I arrived in Ulaanbaatar a few days prior to the ride to the White Lake so that I could do some of the regular tourist stuff. I signed up for a tour to the Genghis Khan statue and a horse ride which included lunch with a Mongolian family in their home.
The Mongolian diet is mainly comprised of meat and diary products. Its only in recent times that some Mongolians have started to move away from a nomadic lifestyle and settle down to indulge in agriculture. Wheat is something they have started to grow. All other food grain is imported.
First I was served Mongolian milk tea. I’m not sure why they call it tea because there are no tea leaves in it at all. It’s basically yak’s milk diluted with water and a pinch of salt is added. Yes, salt. It tastes a little weird at first. But once you take a few sips you get used to it.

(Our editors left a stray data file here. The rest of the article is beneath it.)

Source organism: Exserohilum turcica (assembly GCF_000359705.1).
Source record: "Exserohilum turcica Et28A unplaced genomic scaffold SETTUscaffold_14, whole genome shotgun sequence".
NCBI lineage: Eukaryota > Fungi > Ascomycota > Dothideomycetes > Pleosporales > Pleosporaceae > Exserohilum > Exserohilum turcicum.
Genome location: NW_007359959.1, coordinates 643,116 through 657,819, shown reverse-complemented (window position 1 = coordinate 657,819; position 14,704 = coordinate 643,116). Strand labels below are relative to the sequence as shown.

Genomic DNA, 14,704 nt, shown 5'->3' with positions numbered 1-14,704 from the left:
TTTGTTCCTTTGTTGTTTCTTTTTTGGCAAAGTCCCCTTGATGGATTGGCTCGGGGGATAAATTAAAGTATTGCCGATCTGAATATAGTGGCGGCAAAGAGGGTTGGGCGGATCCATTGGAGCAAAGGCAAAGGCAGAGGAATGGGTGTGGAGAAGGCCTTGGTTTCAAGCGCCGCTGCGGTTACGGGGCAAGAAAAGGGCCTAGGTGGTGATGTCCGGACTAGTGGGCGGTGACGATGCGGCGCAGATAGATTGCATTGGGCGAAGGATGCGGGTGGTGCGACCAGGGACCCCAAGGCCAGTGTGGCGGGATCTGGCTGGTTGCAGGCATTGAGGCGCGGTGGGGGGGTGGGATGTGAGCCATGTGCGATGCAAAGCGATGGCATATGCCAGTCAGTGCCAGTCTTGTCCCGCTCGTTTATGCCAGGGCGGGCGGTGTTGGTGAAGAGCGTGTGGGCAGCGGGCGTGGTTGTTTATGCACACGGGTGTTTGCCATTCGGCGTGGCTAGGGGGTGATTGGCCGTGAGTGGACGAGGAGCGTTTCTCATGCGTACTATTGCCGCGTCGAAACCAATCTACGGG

One of the more versatile Mongolian dishes is urum. It’s similar to butter and is had with other diary products. Urum is made by boiling yak’s milk and letting it stay still for a day. The top part hardens a little and is scraped off and used as butter.
One of the Mongolian pastries that I tried was called boov. It is orange in color and on its own it tastes like a hard biscuit. But when had with urum the combination tastes really nice.
For the main course the ladies in the house prepared a soup with the most amazing dumplings I’ve ever eaten. Absolutely out of this world. I’m a huge fan of dumplings and I often order them at some of the best hotels I stay in and restaurants I frequent. Nothing came even close to what these Mongolian ladies prepared that day.
For desert I was asked to take some wheat powder, add some urum to it and roll it into a sphere like a laddoo.
There was a little boy running around the house all excited and seeing me. I tried to start a sign language conversation with him, but he just help bouncing off the walls. I did manage to get a picture of him as I was leaving.
I left the home thoroughly stuffed and had to walk around a bit before I could mount the horse and go for a ride up to a nearby mountain peak.